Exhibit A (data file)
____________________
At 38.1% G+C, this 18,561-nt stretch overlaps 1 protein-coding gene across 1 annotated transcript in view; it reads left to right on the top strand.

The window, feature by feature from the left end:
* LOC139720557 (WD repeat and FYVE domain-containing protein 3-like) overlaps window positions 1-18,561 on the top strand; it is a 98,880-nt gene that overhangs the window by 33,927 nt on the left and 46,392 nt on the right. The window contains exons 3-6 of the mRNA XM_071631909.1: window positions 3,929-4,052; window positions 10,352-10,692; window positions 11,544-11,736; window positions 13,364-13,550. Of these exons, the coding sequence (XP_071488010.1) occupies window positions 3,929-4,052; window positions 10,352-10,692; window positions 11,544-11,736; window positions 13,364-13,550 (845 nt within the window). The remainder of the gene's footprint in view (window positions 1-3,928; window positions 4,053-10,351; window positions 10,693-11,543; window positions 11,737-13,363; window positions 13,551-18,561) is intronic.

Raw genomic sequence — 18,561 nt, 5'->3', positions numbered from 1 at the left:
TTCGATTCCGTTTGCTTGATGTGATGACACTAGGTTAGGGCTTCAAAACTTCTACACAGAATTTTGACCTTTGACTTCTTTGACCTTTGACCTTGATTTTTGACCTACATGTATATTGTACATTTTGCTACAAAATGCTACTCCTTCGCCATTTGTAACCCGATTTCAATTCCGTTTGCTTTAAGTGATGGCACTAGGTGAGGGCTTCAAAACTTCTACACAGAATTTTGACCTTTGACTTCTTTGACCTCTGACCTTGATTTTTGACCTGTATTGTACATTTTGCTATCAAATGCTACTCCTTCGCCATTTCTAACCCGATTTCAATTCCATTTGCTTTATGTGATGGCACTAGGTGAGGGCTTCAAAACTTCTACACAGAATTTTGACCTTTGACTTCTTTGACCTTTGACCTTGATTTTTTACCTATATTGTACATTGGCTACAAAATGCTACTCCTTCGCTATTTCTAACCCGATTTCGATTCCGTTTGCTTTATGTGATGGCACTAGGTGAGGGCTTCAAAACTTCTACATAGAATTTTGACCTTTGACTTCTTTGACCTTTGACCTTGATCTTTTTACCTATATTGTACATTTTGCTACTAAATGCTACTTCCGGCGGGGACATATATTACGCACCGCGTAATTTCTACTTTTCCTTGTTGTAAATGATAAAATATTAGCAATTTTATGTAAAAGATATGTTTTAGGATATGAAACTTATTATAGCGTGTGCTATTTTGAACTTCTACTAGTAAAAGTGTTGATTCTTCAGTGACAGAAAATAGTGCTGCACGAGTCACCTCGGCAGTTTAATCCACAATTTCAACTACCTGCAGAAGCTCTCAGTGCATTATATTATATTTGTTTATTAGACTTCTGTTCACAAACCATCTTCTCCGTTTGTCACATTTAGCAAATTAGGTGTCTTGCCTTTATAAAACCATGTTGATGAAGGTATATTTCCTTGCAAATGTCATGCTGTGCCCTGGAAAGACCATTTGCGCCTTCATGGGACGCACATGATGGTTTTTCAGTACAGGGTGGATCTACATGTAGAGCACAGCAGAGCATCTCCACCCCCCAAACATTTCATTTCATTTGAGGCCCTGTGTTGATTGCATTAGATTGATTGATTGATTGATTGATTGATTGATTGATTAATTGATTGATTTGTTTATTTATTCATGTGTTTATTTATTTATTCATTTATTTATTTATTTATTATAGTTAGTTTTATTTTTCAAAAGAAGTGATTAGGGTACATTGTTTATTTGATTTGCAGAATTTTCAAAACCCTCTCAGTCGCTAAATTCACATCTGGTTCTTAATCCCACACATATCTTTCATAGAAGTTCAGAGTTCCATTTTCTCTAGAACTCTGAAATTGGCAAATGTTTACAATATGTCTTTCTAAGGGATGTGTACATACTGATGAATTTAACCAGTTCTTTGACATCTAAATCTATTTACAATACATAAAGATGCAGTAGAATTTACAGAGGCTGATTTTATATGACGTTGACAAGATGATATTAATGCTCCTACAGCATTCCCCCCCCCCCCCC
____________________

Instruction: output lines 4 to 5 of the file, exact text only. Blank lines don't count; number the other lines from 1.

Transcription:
Raw genomic sequence — 18,561 nt, 5'->3', positions numbered from 1 at the left:
TTCGATTCCGTTTGCTTGATGTGATGACACTAGGTTAGGGCTTCAAAACTTCTACACAGAATTTTGACCTTTGACTTCTTTGACCTTTGACCTTGATTTTTGACCTACATGTATATTGTACATTTTGCTACAAAATGCTACTCCTTCGCCATTTGTAACCCGATTTCAATTCCGTTTGCTTTAAGTGATGGCACTAGGTGAGGGCTTCAAAACTTCTACACAGAATTTTGACCTTTGACTTCTTTGACCTCTGACCTTGATTTTTGACCTGTATTGTACATTTTGCTATCAAATGCTACTCCTTCGCCATTTCTAACCCGATTTCAATTCCATTTGCTTTATGTGATGGCACTAGGTGAGGGCTTCAAAACTTCTACACAGAATTTTGACCTTTGACTTCTTTGACCTTTGACCTTGATTTTTTACCTATATTGTACATTGGCTACAAAATGCTACTCCTTCGCTATTTCTAACCCGATTTCGATTCCGTTTGCTTTATGTGATGGCACTAGGTGAGGGCTTCAAAACTTCTACATAGAATTTTGACCTTTGACTTCTTTGACCTTTGACCTTGATCTTTTTACCTATATTGTACATTTTGCTACTAAATGCTACTTCCGGCGGGGACATATATTACGCACCGCGTAATTTCTACTTTTCCTTGTTGTAAATGATAAAATATTAGCAATTTTATGTAAAAGATATGTTTTAGGATATGAAACTTATTATAGCGTGTGCTATTTTGAACTTCTACTAGTAAAAGTGTTGATTCTTCAGTGACAGAAAATAGTGCTGCACGAGTCACCTCGGCAGTTTAATCCACAATTTCAACTACCTGCAGAAGCTCTCAGTGCATTATATTATATTTGTTTATTAGACTTCTGTTCACAAACCATCTTCTCCGTTTGTCACATTTAGCAAATTAGGTGTCTTGCCTTTATAAAACCATGTTGATGAAGGTATATTTCCTTGCAAATGTCATGCTGTGCCCTGGAAAGACCATTTGCGCCTTCATGGGACGCACATGATGGTTTTTCAGTACAGGGTGGATCTACATGTAGAGCACAGCAGAGCATCTCCACCCCCCAAACATTTCATTTCATTTGAGGCCCTGTGTTGATTGCATTAGATTGATTGATTGATTGATTGATTGATTGATTGATTAATTGATTGATTTGTTTATTTATTCATGTGTTTATTTATTTATTCATTTATTTATTTATTTATTATAGTTAGTTTTATTTTTCAAAAGAAGTGATTAGGGTACATTGTTTATTTGATTTGCAGAATTTTCAAAACCCTCTCAGTCGCTAAATTCACATCTGGTTCTTAATCCCACACATATCTTTCATAGAAGTTCAGAGTTCCATTTTCTCTAGAACTCTGAAATTGGCAAATGTTTACAATATGTCTTTCTAAGGGATGTGTACATACTGATGAATTTAACCAGTTCTTTGACATCTAAATCTATTTACAATACATAAAGATGCAGTAGAATTTACAGAGGCTGATTTTATATGACGTTGACAAGATGATATTAATGCTCCTACAGCATTCCCCCCCCCCCCCC